A pair of stellar lead performances, a sensational young ensemble executing director-choreographer Marcia Milgrom Dodge’s thrilling dance moves, and the fascination already built into the story behind the construction of NYC’s most iconic landmark are the best reasons to catch Empire The Musical at La Mirada Theatre For The Performing Arts, though its producers’ exhortation to “See it before it goes to Broadway” is, at least as things stand now, wishful thinking.
Empire does get off to an absolutely thrilling start in “Heyday,” the fifteen-minute show-opening song-and-dance number that situates us smack dab in still-roaring 1929 and introduces us to our fictionalized hero and heroine, architect Michael Shaw (Kevin Earley) and Governor Al Smith’s “girl Friday” Frankie Peterson (Stephanie Gibson), whose prickly banter makes it immediately clear to us, if not to them, that they are a match made in screwball comedy heaven.
“Moxie” adds to the mix the real-life duo of Smith (Michael McCormick) and financier John J. Raskob (Tony Sheldon), who dare to dream big (or should that be high?) and fast, determining to complete construction in just over a year as a way to combat those Great Depression blues.
Despite women’s protests to “Stop The Madness” of sending construction workers sky-high, fears not unfounded given an eventual death toll of five, Empire The Musical takes us all the way up to the top floors as Italians and Irish and Poles and Greeks and Mohawk Indians sing and dance to “Don’t Look Down When You’re Going Up,” then sit down to lunch in a freeze-frame replicating the now iconic snapshot of that vertiginous moment in time.
Among the workers, only Ethan O’Dowd (Caleb Shaw) and his pregnant wife Emily (Katharine McDonough)—and to a lesser extent plucky Bucky Brandt (Tommy Bracco)—are given any sort of storyline, though one suspiciously svelte laborer does look the spitting image of Raskob’s heiress daughter Betty (Charlotte Maltby).
If Empire’s first act portends potential hit status despite a minimum of memorable tunes, Act Two pretty much falls apart as it stands, losing sight of its pair of sparring-as-foreplay leads, so much so that when Michael finally declares his love for Frankie, it seems almost entirely out of the blue. (There’s also an insurance broohaha that seems contrived at best.)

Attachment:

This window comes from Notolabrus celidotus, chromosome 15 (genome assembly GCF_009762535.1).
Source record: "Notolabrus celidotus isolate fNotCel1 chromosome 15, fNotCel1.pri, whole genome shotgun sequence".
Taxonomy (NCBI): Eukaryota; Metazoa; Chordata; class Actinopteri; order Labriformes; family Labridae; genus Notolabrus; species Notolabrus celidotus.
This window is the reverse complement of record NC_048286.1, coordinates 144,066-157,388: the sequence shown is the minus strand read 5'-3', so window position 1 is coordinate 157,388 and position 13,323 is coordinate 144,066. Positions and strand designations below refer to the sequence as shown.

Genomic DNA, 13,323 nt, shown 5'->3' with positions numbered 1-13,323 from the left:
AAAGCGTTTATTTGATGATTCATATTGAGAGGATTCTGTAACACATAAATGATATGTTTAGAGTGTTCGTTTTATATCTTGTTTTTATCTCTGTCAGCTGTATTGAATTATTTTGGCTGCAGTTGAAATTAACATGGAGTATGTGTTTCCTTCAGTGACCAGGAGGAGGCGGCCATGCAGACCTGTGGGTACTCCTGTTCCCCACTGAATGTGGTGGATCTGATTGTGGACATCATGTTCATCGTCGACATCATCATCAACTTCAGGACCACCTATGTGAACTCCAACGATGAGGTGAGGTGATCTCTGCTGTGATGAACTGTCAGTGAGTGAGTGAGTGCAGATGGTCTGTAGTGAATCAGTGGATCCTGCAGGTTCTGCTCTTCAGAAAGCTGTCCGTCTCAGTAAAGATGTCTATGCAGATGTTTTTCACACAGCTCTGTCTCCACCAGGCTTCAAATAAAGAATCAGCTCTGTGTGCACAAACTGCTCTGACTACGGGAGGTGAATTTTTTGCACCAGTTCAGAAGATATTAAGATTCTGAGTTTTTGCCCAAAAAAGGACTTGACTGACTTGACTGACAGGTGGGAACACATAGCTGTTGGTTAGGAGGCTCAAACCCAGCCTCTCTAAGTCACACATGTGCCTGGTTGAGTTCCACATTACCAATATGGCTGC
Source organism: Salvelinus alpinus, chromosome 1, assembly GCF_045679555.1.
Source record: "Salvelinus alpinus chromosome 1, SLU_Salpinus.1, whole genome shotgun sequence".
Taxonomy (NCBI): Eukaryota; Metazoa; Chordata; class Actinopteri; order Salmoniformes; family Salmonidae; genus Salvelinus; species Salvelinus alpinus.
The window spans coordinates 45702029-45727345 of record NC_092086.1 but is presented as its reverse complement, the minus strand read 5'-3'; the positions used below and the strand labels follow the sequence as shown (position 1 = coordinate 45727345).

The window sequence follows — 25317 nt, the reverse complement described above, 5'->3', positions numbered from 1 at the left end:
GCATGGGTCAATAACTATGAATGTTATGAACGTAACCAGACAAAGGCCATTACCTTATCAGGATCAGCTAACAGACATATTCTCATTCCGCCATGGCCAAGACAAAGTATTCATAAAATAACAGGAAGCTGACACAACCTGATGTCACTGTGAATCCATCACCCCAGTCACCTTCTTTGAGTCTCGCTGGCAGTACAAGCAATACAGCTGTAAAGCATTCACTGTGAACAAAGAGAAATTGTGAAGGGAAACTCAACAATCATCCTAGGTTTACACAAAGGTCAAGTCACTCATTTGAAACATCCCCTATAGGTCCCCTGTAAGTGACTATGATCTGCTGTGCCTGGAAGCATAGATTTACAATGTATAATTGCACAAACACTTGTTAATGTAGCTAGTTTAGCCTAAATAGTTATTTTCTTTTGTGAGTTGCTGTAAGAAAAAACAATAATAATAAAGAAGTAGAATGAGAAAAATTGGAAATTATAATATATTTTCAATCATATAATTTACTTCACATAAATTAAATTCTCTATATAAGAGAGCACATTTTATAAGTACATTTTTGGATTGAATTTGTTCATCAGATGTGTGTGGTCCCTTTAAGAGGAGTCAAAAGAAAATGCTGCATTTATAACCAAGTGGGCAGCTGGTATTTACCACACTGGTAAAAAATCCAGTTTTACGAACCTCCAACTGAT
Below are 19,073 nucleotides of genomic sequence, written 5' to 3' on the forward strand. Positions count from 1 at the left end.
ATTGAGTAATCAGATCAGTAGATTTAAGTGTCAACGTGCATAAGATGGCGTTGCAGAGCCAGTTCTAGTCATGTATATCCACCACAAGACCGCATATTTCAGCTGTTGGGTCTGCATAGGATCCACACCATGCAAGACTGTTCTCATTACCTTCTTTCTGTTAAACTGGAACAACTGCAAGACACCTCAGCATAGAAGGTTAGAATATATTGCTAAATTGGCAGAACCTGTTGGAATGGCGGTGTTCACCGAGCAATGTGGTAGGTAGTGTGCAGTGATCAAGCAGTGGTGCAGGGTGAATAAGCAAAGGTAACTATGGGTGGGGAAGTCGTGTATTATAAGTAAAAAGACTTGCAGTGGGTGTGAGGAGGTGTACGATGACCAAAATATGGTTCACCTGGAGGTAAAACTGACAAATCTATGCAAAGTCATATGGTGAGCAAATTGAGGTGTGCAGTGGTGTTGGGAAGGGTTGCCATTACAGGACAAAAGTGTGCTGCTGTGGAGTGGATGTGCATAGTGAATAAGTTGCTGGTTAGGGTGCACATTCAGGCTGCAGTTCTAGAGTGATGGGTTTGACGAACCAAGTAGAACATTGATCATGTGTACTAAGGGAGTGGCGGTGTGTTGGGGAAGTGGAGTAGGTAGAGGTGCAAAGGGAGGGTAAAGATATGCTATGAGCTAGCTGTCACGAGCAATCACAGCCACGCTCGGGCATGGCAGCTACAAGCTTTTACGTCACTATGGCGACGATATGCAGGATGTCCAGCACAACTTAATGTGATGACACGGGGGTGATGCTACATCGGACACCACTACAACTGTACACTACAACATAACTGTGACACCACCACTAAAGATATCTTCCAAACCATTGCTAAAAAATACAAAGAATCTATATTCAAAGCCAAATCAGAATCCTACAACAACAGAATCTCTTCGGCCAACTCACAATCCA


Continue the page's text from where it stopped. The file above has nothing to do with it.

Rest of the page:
The Betty-as-a-boy subplot not only requires a Shakespearean suspension of disbelief (at least as cast), it adds nothing to the musical, whereas beefing up Michael and Frankie’s Act Two roles would do just the opposite. It would help too if we knew a bit more about the individual workers, and in particular the apparently vertigo-immune Mohawks.
Fortunately, in the always splendid Earley (L.A.’s go-to musical theater leading man a decade ago before Broadway beckoned) and the one-of-a-klnd sensational Gibson (recently on Broadway in Cinderella), Empire has a pair of charismatic leads who do everything triple-threat stars should do … and then some.
Supporting players are all quite marvelous too, with special snaps to L.A. favorites Shaw and McDonough (both lovely to look at and gorgeously piped), Musical Theatre Guild treasure Joe Hart as crusty foreman Abe Klayman and a deliciously posh Stork Club Maitre D’, and irresistible original Broadway cast Newsie Bracco.
If anything, Empire The Musical demonstrates the directorial-choreographic gifts of Broadway’s Dodge, who does her darnedest to turn Empire into a silk purse, aided and abetted by a supporting cast of mostly L.A.-based triple-threats each more stunningly talented than the next, an ensemble made up of associate choreographer/dance captain Michael Baxter (Molodsky), Richard Bulda (Pomahac-Mohawk), Juan Caballer (Nikos), Caitlyn Calfas (Hattie), Fatima El-Bashir (Florence), Tory Freeth (Hazel), Rachel King (Agnes), Gabriel Navarro (Rudy-Mohawk), Rachel Osting (Vera), Cooper Stanton (Menzo), Michael Starr (Duryeavich), Christine Tucker (Lois), Rodrigo Varandas (Jesse-Mohawk), Josh Walden (Pakulski), and Justin Michael Wilcox (De Caprio).
Absolutely Broadway caliber are Empire’s pit orchestra under the baton of musical director Sariva Goetz and its Grade-A production design, set and animated projections (by scenic/co-projection designer David Gallo and co-projection designer Brad Peterson) blending to perfection as they take us way up to the top of the Empire State Building. Jared A. Sayeg’s expert lighting design manages the near impossible feat of lighting actors without diminishing projections. Leon Wiebers’ period costumes and Rick Geyer’s hair, wig, and makeup design combine gorgeously, Philip G. Allen’s sound design provides a pitch-perfect mix of vocals and instrumentals, Terry Hanrahan’s props are her accustomed topnotch work.
Casting is by Julia Flores. Buck Mason is general manager, Lily Twining is production manager, Jill Gold is production stage manager, and Nicole Wessel is assistant stage manager. Additional creative credits are shared by Robert Hull (vocal and dance arrangements), Michael Starobin (orchestrations), Paul Rubin (flying sequence choreography), and Michael Baxter (additional choreography).
Empire The Musical is presented by La Mirada Theatre For The Performing Arts and McCoy Rigby Entertainment in association with Sue Vaccaro, Ricky Stevens, and The Rivet Gang.
As things stand now, Empire The Musical seems likely to go the way of other “pre-Broadway” engagements that never quite made it to The Great White Way. That’s not to say that there aren’t enough reasons to catch it during its La Mirada run. For its two stars and ensemble alone, Empire is worth a look-see … and you may just learn a thing or two you didn’t know about the building after which it is named.
La Mirada Theatre for the Performing Arts, 14900 La Mirada Boulevard, La Mirada.
January 23, 2106
Photos: Michael Lamont